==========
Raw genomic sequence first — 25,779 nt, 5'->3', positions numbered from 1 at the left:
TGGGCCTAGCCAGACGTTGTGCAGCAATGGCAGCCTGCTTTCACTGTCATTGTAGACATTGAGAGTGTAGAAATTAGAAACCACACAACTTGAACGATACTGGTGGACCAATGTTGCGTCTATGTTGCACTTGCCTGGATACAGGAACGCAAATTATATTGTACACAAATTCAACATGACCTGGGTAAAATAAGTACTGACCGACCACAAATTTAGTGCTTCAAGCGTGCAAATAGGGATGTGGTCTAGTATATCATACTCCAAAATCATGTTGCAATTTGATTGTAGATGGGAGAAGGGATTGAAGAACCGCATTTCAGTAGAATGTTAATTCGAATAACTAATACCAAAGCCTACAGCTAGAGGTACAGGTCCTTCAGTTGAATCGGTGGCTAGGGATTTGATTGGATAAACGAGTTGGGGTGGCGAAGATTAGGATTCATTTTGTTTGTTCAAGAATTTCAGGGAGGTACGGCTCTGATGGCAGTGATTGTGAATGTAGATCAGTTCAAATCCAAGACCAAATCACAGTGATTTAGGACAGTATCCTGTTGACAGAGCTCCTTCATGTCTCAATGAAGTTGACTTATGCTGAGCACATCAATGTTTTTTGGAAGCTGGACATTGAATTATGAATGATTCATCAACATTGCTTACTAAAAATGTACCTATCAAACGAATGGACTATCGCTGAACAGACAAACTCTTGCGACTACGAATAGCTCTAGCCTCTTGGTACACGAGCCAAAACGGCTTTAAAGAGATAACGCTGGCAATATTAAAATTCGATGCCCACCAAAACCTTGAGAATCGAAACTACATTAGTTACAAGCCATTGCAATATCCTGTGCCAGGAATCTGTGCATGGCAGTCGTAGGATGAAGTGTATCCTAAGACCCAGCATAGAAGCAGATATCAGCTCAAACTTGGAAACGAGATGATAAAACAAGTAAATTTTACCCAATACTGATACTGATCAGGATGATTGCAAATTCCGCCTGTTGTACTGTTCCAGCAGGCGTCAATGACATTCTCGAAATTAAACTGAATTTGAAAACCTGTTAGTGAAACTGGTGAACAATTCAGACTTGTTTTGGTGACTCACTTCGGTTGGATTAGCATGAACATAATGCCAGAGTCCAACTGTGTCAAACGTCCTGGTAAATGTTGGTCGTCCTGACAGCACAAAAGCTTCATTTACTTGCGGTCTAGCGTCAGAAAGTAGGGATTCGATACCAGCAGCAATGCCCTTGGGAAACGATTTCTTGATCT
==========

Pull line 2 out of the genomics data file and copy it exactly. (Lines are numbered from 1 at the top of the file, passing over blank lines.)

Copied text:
TGGGCCTAGCCAGACGTTGTGCAGCAATGGCAGCCTGCTTTCACTGTCATTGTAGACATTGAGAGTGTAGAAATTAGAAACCACACAACTTGAACGATACTGGTGGACCAATGTTGCGTCTATGTTGCACTTGCCTGGATACAGGAACGCAAATTATATTGTACACAAATTCAACATGACCTGGGTAAAATAAGTACTGACCGACCACAAATTTAGTGCTTCAAGCGTGCAAATAGGGATGTGGTCTAGTATATCATACTCCAAAATCATGTTGCAATTTGATTGTAGATGGGAGAAGGGATTGAAGAACCGCATTTCAGTAGAATGTTAATTCGAATAACTAATACCAAAGCCTACAGCTAGAGGTACAGGTCCTTCAGTTGAATCGGTGGCTAGGGATTTGATTGGATAAACGAGTTGGGGTGGCGAAGATTAGGATTCATTTTGTTTGTTCAAGAATTTCAGGGAGGTACGGCTCTGATGGCAGTGATTGTGAATGTAGATCAGTTCAAATCCAAGACCAAATCACAGTGATTTAGGACAGTATCCTGTTGACAGAGCTCCTTCATGTCTCAATGAAGTTGACTTATGCTGAGCACATCAATGTTTTTTGGAAGCTGGACATTGAATTATGAATGATTCATCAACATTGCTTACTAAAAATGTACCTATCAAACGAATGGACTATCGCTGAACAGACAAACTCTTGCGACTACGAATAGCTCTAGCCTCTTGGTACACGAGCCAAAACGGCTTTAAAGAGATAACGCTGGCAATATTAAAATTCGATGCCCACCAAAACCTTGAGAATCGAAACTACATTAGTTACAAGCCATTGCAATATCCTGTGCCAGGAATCTGTGCATGGCAGTCGTAGGATGAAGTGTATCCTAAGACCCAGCATAGAAGCAGATATCAGCTCAAACTTGGAAACGAGATGATAAAACAAGTAAATTTTACCCAATACTGATACTGATCAGGATGATTGCAAATTCCGCCTGTTGTACTGTTCCAGCAGGCGTCAATGACATTCTCGAAATTAAACTGAATTTGAAAACCTGTTAGTGAAACTGGTGAACAATTCAGACTTGTTTTGGTGACTCACTTCGGTTGGATTAGCATGAACATAATGCCAGAGTCCAACTGTGTCAAACGTCCTGGTAAATGTTGGTCGTCCTGACAGCACAAAAGCTTCATTTACTTGCGGTCTAGCGTCAGAAAGTAGGGATTCGATACCAGCAGCAATGCCCTTGGGAAACGATTTCTTGATCT